Hockey is a weird game. Sometimes weird is beautiful.

Only in hockey can a team do basically nothing for 10 minutes, spend most of that time chasing the puck in its own zone, muster not even one shot on goal — and then a stick breaks and boom, a pot of gold.

One busted stick, one shot, one goal and now the Wild suddenly has new life and new outlook against its nemesis.

A helping of old-fashioned hockey luck awoke the Wild and fueled a 6-2 bounce-back win over the St. Louis Blues in a Game 2 that felt as close to must-win in nature for the home team as it could without being a true elimination game.

Leaving for St. Louis down 0-2 in the series would have been bad news for the Wild. Depending on what happens next, the Wild might look back at Wednesday night and feel grateful that hockey sticks occasionally shatter.

The Wild's orbit tilted in a direction that had made fans so optimistic at the beginning of the week. The offensive firepower returned. Kirill Kaprizov recorded the team's first career postseason hat trick. Marc-Andre Fleury looked like the "Flower" in goal. Complementary players executed their roles.

It didn't hurt to get a little luck on their side, too.

The Blues dictated the action the first 10 minutes of the game. Generating zero shots through 10 minutes after being shut out in Game 1 created an ominous vibe.

Then St. Louis defenseman Robert Bortuzzo tried to pass the puck out of his zone and everything changed.

Bortuzzo's stick snapped, causing a turnover. Jordan Greenway scooped up the puck and fed Joel Eriksson Ek for a goal with 10 minutes, 27 seconds left in the period.

An arena filled with pent-up energy erupted. It was as if 10,000 pounds of tension escaped Xcel Energy Center as the Wild came alive.

"You've got to be at the right place at the right time," Eriksson Ek said. "But you can't say everything is luck."

Lucky or good, the game turned 180 degrees after that. The Wild dictated the action. Even the team's maligned power play hummed.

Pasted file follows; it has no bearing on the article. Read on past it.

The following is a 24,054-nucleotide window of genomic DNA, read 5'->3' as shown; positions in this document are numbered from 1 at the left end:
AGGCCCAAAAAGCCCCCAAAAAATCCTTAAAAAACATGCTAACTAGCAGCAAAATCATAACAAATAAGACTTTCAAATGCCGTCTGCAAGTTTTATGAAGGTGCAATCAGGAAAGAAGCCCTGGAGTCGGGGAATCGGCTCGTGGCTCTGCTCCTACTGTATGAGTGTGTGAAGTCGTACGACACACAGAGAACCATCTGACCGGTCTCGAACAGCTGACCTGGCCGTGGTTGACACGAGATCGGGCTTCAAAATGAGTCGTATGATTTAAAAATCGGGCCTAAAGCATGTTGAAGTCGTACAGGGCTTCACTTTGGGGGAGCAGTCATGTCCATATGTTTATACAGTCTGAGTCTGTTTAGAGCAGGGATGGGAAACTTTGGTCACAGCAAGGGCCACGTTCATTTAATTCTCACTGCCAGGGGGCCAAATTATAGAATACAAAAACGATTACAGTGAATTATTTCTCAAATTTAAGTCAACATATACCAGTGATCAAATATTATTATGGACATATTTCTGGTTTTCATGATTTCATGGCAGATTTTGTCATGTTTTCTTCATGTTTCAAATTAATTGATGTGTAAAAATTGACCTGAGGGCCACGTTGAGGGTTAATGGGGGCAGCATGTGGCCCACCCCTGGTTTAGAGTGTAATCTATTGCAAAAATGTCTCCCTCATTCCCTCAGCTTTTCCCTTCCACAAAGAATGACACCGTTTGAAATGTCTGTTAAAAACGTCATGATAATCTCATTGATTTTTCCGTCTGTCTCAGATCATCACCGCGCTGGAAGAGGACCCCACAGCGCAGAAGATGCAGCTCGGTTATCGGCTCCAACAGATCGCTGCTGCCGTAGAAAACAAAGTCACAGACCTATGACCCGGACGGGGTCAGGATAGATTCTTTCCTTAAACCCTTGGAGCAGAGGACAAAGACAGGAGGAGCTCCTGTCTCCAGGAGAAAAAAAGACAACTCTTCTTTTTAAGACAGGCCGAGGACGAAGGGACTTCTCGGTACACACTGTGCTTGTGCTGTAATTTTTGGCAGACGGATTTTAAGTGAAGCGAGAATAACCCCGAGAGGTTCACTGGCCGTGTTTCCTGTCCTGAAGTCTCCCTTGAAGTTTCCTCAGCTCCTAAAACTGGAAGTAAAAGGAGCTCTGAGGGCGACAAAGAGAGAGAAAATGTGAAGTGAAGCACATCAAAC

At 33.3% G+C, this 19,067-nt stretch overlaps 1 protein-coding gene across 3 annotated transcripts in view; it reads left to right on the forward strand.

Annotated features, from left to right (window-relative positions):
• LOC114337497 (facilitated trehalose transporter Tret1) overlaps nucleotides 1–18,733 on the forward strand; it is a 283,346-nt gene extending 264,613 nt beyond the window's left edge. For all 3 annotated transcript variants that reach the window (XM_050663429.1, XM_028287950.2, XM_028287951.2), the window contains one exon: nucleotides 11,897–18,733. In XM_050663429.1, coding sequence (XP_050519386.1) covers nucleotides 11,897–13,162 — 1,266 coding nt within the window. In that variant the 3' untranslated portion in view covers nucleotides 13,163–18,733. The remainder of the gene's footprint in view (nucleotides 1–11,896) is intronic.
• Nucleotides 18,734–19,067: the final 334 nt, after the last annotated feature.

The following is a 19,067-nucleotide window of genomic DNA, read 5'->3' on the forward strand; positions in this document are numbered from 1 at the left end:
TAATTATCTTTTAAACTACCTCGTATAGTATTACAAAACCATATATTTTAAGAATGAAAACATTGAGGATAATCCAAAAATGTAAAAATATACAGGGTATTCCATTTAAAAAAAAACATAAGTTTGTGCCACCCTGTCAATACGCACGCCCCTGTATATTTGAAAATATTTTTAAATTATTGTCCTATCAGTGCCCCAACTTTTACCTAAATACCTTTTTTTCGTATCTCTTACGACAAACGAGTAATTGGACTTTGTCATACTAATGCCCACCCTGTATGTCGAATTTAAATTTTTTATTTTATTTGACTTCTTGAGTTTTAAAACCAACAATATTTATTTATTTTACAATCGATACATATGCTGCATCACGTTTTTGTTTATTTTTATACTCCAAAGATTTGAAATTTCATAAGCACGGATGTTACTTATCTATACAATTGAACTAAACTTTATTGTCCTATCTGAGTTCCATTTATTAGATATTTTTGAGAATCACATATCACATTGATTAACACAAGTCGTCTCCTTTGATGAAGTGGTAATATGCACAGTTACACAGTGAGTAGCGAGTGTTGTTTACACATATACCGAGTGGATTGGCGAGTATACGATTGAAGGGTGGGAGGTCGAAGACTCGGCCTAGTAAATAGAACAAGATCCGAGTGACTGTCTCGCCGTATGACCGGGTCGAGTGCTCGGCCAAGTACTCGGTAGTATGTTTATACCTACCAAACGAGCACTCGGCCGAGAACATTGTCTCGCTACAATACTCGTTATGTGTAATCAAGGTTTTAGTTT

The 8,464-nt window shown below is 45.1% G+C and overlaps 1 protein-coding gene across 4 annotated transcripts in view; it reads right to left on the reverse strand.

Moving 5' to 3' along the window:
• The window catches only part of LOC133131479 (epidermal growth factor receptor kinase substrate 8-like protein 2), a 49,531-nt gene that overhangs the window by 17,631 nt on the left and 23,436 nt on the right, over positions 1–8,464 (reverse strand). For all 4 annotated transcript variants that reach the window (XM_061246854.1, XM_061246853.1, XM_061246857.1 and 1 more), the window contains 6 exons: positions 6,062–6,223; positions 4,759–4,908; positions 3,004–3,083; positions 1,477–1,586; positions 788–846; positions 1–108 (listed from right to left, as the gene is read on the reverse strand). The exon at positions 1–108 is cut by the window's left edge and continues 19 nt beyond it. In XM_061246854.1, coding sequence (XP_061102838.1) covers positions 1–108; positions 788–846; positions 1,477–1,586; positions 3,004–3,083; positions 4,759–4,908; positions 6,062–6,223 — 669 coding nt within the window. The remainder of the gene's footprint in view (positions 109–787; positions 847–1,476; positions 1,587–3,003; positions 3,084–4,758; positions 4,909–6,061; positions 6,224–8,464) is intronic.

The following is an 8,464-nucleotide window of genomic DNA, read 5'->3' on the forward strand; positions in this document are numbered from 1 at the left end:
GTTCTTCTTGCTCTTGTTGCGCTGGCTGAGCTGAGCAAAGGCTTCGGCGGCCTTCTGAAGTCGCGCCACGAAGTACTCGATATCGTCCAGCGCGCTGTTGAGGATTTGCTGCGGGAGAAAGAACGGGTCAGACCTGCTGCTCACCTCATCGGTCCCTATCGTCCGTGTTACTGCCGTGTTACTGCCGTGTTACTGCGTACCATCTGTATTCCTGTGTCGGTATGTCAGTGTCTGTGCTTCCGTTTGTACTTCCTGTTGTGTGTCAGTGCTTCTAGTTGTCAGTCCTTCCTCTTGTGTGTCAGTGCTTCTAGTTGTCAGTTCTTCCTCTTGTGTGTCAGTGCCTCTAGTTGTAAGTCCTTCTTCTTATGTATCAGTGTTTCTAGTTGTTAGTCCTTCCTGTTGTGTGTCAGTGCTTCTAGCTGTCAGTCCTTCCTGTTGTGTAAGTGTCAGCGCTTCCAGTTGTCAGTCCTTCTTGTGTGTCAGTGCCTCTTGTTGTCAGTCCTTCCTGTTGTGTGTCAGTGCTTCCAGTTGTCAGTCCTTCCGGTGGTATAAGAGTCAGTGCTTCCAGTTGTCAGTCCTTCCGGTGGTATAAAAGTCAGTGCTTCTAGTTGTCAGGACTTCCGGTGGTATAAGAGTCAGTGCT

Frederick Gaudreau and Kaprizov scored power-play goals to give the Wild a 3-0 lead after one period.

The Wild went 2-for-2 with the man advantage in the first period after an 0-for-6 outing in Game 1. Coach Dean Evason offered unvarnished honesty when assessing his team's lousy special teams performance in the opener. He indicated his staff made adjustments to both special teams units after Game 1.

"Hopefully," he said, "we made the right ones."

Evason decided not to make an adjustment at goaltender, sticking with Fleury rather than switch to Cam Talbot.

Fleury rewarded his coach's trust by stopping 32 shots for his 91st career postseason win. The Blues got pucks past Fleury on the power play and a rocket by Vladimir Tarasenko early in the third, but the future Hall of Famer responded with a handful of difficult saves and was cool when pressured.

"Everything went a little better for us as a team," Fleury said. "That makes me look better too."

It's funny what play or moment in a game can spark a team. A busted stick got the Wild's motor revved up and now they have momentum after losing four consecutive games to the Blues this season.

Booed in the final seconds of Game 1, the Wild received a thunderous ovation at the end of Game 2. Fans chanted Fleury's name as he conducted a postgame interview on the ice. A lot changed in 48 hours.

"It's a pretty different feeling," Fleury said. "To get a win at home and have our fans cheering from start to finish was a good time. That was a fun game to play."